Medication discrepancies for which the reviewing pharmacists could not identify any clinical reason (unintentional changes) were deemed to be medication errors. Our definition of a medication error was based on the definition proposed by Leape [23]: "A medication error is any error in the process of prescribing, dispensing or administering a drug, whether there are adverse consequences or not". There were two exceptions to this: that only errors in the medication history were included, and that discrepancies corrected before reaching the patient were not considered medication errors. For example, discrepancies concerning weekly doses that were identified before the dosing occasion or involving omission of drugs that were to be given as needed and which the patient had not yet required were not counted as errors. Over-the-counter drugs and herbal drugs were not included in the drug list in the EHR and hence could not result in medication discrepancies or errors.

Two pharmacy students (doing their Masters theses) were responsible for the classification of medication discrepancies and errors as described above. They were informed by a research pharmacist (ÅB) about the classification procedure and they continually discussed any lack of clarity with the research pharmacist. To evaluate the percent of cases which the raters agreed upon, 30 patients were classified independently by the two students and one research pharmacist (LH). The agreement with regard to the number and type of medication errors was 83%.

Statistics

An open source software based on the R language and environment for statistical computing (http://www.R-project.org webcite) was used for all statistical analyses [24]. Descriptive statistics are shown as medians (interquartile range), means (95% confidence intervals, CI) and frequencies or percentages (95% CI) when appropriate. The denominator for calculating the error rate was the number of prescribed medications in the hospital EHR before medication reconciliation, plus any medications omitted. A multivariable binary logistic regression analysis was conducted where the response variable was the presence or absence of medication errors. The following model variables were pre-specified potential predictors: number of drugs at admission (every increase by one drug), age (every 10 years' increase), sex (0 = Female, 1 = Male), type of care service before admission (0 = Living in own home with no care service, 1 = Living in own home but enrolled in community home care services, 2 = Living in care home), and directly admitted to the study ward without transferral from another ward (0 = No, 1 = Yes). In addition, the extent to which standard care identified medication errors was evaluated by including the number of days from admission to the ward until medication reconciliation (0 = 0-1 days, 1 = 2-3 days, 2 = 4 days or more) in the model. This variable was not considered a potential predictor but was included in order to evaluate if the medication errors remained undetected by standard care if the LIMM admission medication reconciliation was delayed. The variables "2-3 days" and "4 days or more" were not targeted controls; the medication reconciliation was delayed because of time constraints or other factors and never deliberately. No variables were eliminated from the regression model. Eleven percent of the data for the variable "directly admitted to the study ward", and 10% for "number of days from admission to the ward until medication reconciliation" were missing. Data were complete for the other variables. In the multivariable regression model, missing data was imputed using a multiple imputation method [25]. The le Cessie-van Houwelingen-Copas-Hosmer unweighted sum of squares test for global goodness of fit was used to assess the fit of the model [25]. The significance level in the analysis was set to 0.05.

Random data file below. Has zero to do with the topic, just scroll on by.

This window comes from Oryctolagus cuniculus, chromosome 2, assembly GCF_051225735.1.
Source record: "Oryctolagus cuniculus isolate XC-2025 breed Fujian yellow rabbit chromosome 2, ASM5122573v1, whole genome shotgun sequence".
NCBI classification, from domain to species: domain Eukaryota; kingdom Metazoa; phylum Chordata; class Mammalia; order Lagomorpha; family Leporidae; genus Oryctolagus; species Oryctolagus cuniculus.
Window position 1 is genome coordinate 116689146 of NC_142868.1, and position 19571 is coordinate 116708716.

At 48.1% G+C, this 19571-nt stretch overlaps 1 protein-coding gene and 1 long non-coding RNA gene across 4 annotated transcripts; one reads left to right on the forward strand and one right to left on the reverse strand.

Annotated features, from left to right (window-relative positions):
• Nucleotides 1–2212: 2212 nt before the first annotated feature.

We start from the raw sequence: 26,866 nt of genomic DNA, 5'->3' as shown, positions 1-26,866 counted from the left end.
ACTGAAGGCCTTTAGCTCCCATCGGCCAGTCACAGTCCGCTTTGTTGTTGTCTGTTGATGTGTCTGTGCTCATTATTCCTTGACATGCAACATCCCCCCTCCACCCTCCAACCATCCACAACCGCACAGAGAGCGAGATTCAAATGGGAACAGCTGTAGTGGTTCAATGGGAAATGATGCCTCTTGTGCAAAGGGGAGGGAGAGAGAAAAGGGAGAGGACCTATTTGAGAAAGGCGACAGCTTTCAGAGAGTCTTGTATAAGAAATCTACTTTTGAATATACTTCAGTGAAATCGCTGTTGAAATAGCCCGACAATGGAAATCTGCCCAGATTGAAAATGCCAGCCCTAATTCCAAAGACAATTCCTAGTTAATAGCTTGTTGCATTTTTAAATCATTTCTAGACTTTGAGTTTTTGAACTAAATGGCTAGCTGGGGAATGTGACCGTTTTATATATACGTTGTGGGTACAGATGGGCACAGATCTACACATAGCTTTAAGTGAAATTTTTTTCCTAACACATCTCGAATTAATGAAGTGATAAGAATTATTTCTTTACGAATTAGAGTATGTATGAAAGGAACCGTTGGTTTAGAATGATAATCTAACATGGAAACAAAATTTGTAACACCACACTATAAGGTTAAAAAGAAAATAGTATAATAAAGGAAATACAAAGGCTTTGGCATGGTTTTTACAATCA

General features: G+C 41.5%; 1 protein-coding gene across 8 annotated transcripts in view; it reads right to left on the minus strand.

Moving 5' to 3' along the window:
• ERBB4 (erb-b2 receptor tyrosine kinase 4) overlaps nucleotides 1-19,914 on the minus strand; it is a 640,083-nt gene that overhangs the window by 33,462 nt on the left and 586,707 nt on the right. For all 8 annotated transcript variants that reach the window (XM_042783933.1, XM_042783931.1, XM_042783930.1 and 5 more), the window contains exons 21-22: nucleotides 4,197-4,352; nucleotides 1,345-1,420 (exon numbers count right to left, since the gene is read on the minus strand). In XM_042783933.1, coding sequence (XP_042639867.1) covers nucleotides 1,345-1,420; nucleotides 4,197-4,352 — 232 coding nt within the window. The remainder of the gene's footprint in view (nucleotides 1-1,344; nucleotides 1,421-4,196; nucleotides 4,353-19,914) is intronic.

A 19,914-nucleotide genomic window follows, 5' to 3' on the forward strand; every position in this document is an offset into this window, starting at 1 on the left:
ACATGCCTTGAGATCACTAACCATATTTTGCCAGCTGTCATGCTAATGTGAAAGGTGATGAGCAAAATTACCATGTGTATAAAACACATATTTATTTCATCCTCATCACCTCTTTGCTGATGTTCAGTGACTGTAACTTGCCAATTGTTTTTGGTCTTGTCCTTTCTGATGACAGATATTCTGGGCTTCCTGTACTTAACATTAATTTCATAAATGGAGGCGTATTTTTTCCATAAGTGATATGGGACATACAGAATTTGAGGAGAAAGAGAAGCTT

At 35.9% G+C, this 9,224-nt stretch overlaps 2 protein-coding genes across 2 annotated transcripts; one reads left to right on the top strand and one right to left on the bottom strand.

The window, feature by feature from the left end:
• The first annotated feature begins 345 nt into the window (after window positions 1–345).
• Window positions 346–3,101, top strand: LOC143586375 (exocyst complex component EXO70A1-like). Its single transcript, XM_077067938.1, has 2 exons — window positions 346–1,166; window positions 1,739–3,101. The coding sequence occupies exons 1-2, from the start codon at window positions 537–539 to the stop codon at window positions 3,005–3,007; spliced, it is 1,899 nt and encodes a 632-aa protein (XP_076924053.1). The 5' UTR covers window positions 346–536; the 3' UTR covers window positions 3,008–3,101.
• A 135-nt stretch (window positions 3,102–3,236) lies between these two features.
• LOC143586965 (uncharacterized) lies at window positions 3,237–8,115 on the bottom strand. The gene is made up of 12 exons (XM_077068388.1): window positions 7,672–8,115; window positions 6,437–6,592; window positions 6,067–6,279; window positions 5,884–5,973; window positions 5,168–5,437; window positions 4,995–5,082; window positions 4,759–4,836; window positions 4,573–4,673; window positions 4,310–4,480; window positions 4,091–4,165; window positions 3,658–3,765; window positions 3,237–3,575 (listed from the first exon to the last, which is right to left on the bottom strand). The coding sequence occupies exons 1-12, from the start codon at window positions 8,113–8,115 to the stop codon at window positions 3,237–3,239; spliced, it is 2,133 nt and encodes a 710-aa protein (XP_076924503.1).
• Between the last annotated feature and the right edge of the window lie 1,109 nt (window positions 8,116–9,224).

Results

Description of the study sample

In total, 818 patients were eligible for inclusion. Patients who did not receive a medication reconciliation (n = 137) and patients for whom important demographic and study data were missing (n = 11) were excluded. The final study population comprised 670 patients: 524 in ward A and 146 in ward B. The characteristics of the study population are summarised in Table 1. Most of the patients (62%) were aged over 80 years and 66% had been prescribed more than five drugs for regular use before admission to hospital. Seven percent were younger than 65 years. There were no differences in patient characteristics between wards A and B.

Table 1. Characteristics of the study participants (n = 670)

Description of the medication reconciliation process